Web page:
That's the issue though. It's a works part that I don't have blueprints for and I figured scanning would be the most cost ...more

JeremyK wrote:

Ya ,without having one to look at it would be hard to know what changes were made to make them better over stock other then ...more

Full honesty, I literally got them for the cool factor and it was cheaper than getting the machined KYB lugs that are on the kit forks.

This is nothing more than me purely having my moment as a parts geek.

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5/30/2020 7:01 PM

Yeti831 wrote:

Honestly, for some factory lugs replicated it'd be worth it to me.

But yeah, that seems way too high to justify for an ...more

JeremyK wrote:

I'd look into more, that 10-12 hour scan time is extremely inflated . Something like a fork lug would not need to be scanned ...more

Yeti831 wrote:

That's the issue though. It's a works part that I don't have blueprints for and I figured scanning would be the most cost ...more

I was speaking start to finish time. Scan to finished product. I own and run a cnc shop. $165 an hour is my custom rate and I turn work away. My machines average $135 an hour, 60 hours a week. I have 26 of them running at all times

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5/30/2020 7:24 PM

Yeti831 wrote:

That's the issue though. It's a works part that I don't have blueprints for and I figured scanning would be the most cost ...more

JeremyK wrote:

Ya ,without having one to look at it would be hard to know what changes were made to make them better over stock other then ...more

Yeti831 wrote:

Full honesty, I literally got them for the cool factor and it was cheaper than getting the machined KYB lugs that are on the ...more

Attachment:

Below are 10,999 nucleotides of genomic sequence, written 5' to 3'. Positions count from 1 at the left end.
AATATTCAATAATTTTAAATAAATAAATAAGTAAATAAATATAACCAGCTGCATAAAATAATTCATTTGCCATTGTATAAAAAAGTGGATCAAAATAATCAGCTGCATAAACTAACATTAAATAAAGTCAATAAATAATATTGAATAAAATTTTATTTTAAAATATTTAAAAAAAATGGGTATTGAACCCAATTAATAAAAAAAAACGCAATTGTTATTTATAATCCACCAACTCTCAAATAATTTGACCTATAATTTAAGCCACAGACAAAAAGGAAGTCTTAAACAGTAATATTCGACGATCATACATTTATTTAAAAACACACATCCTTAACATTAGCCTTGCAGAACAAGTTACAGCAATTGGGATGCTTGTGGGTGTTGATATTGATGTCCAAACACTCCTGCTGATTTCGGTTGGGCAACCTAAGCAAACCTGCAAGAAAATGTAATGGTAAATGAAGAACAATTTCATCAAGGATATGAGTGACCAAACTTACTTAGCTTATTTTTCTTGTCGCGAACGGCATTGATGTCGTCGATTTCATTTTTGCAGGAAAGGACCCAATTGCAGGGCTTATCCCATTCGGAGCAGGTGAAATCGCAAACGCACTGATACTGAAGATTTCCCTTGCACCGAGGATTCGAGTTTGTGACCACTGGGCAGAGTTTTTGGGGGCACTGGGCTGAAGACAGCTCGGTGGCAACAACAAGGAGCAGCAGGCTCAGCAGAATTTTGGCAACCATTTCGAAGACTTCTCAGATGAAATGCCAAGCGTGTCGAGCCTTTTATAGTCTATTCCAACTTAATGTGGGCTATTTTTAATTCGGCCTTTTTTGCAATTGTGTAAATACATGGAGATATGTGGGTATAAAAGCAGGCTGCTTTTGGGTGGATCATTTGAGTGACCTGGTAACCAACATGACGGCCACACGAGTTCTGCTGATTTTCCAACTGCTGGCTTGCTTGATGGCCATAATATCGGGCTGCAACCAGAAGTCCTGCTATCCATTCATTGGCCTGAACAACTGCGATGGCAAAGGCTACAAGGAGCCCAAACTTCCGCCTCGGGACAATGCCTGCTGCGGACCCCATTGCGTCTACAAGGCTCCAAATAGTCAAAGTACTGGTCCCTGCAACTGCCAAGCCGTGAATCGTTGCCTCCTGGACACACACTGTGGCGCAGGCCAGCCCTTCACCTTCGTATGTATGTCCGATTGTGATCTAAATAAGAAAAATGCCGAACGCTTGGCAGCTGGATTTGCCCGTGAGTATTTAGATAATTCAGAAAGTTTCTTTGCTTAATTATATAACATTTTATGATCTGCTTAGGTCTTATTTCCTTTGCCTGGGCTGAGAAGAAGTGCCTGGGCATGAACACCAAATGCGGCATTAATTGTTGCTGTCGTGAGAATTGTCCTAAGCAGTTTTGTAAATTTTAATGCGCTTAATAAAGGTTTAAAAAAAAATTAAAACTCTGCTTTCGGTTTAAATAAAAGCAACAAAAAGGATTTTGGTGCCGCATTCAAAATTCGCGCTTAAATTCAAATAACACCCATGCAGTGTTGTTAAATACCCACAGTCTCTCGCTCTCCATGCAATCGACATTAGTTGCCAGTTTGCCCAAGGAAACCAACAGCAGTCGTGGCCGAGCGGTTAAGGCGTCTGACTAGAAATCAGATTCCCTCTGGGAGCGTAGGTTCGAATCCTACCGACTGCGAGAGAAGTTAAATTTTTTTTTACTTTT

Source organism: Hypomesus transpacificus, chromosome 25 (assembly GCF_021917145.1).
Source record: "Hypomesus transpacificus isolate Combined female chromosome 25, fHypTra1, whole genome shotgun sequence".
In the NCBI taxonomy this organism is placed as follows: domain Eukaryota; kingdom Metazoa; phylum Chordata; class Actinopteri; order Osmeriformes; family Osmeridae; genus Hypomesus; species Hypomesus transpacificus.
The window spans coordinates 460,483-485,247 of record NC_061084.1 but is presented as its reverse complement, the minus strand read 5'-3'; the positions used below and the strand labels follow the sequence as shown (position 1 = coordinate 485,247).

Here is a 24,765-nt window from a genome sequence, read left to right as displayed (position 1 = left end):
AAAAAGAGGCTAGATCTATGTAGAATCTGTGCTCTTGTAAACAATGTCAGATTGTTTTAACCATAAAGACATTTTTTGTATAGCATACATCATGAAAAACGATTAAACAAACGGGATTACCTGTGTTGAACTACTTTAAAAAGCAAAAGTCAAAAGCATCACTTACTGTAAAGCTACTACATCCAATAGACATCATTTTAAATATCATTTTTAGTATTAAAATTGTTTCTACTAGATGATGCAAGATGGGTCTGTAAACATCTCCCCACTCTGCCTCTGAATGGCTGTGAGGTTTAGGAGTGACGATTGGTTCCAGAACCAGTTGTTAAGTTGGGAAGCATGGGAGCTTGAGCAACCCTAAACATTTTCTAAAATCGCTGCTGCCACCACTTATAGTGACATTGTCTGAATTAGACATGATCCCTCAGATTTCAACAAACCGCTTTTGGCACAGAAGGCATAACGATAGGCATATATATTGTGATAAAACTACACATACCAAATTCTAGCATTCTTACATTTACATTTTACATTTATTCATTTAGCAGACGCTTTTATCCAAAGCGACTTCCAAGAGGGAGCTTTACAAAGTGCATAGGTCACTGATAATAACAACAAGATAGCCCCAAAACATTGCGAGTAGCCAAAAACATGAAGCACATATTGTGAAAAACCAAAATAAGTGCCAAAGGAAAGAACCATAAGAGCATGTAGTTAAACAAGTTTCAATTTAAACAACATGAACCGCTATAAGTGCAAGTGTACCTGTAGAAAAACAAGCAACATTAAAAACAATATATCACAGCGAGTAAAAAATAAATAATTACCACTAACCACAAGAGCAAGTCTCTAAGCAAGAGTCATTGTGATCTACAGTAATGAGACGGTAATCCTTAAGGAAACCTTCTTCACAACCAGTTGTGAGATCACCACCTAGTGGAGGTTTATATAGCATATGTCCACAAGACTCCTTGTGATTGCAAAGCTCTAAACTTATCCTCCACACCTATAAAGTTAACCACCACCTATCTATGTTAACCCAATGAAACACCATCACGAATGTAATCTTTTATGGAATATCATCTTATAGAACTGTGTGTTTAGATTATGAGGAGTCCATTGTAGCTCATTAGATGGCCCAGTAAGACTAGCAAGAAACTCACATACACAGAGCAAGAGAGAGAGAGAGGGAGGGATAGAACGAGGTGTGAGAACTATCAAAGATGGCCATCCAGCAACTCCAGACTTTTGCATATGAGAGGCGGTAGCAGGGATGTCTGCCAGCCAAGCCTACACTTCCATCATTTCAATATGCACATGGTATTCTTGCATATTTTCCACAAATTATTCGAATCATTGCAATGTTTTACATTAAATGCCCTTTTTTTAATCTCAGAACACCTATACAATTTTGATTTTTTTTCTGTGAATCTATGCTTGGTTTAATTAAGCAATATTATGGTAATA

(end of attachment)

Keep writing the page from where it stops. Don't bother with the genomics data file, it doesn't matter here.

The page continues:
You could just copy the stock lug internals ,have the outside surfaced and have them use more step over to exaggerate the machined look.

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5/30/2020 7:57 PM

Did you contact the guy from Luxon MX? He posts on here a descent amount, and is full of knowledge and info on the subject. I think he is in the process of producing lugs for WP forks. All of their CNC'd products look top notch.

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Tomac and/or Anderson for 2020.....

5/30/2020 8:44 PM

mister2dt wrote:

I was speaking start to finish time. Scan to finished product. I own and run a cnc shop. $165 an hour is my custom rate and I ...more

NICE BIZ!!!!!!!!
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5/30/2020 9:17 PM

I might be able to help you with the reverse engineering depending on the complexity of the pieces, can you post up a couple of pictures?

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5/30/2020 9:30 PM

BobPA wrote:

Did you contact the guy from Luxon MX? He posts on here a descent amount, and is full of knowledge and info on the subject. I ...more

I didn't even think about him. Thank you.

Ideally, I'd love to go to a moto savy place and he probably forgets more in a day than I've learned in my life.

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5/31/2020 4:02 AM

Whatever you do, when you copy something, you have just that , a copy. You have no idea of the original specification, all you can do is guess at what the original sizes and tolerances were.

I have seen some horrific stuff over the years, like people using smaller rads 'to save weight' and not grasping the basic concepts of design and manufacture.

We 3D printed a set of fork lugs, and the dumb shits had no concept of what it even did, no way to hold it to machine anything, Colossal waste of time and money. By the time anyone proper got to see them, it was already too late to do anything.

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5/31/2020 7:32 AM

philG wrote:

Whatever you do, when you copy something, you have just that , a copy. You have no idea of the original specification, all you ...more

That sounds like a good number of engineers i've dealt with over the years , a good engineer will meet with the person/people building something to find out manufacturing constraints,the know it all, book worm engineers just send prints to the floor.

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5/31/2020 8:44 AM
Edited Date/Time: 5/31/2020 8:54 AM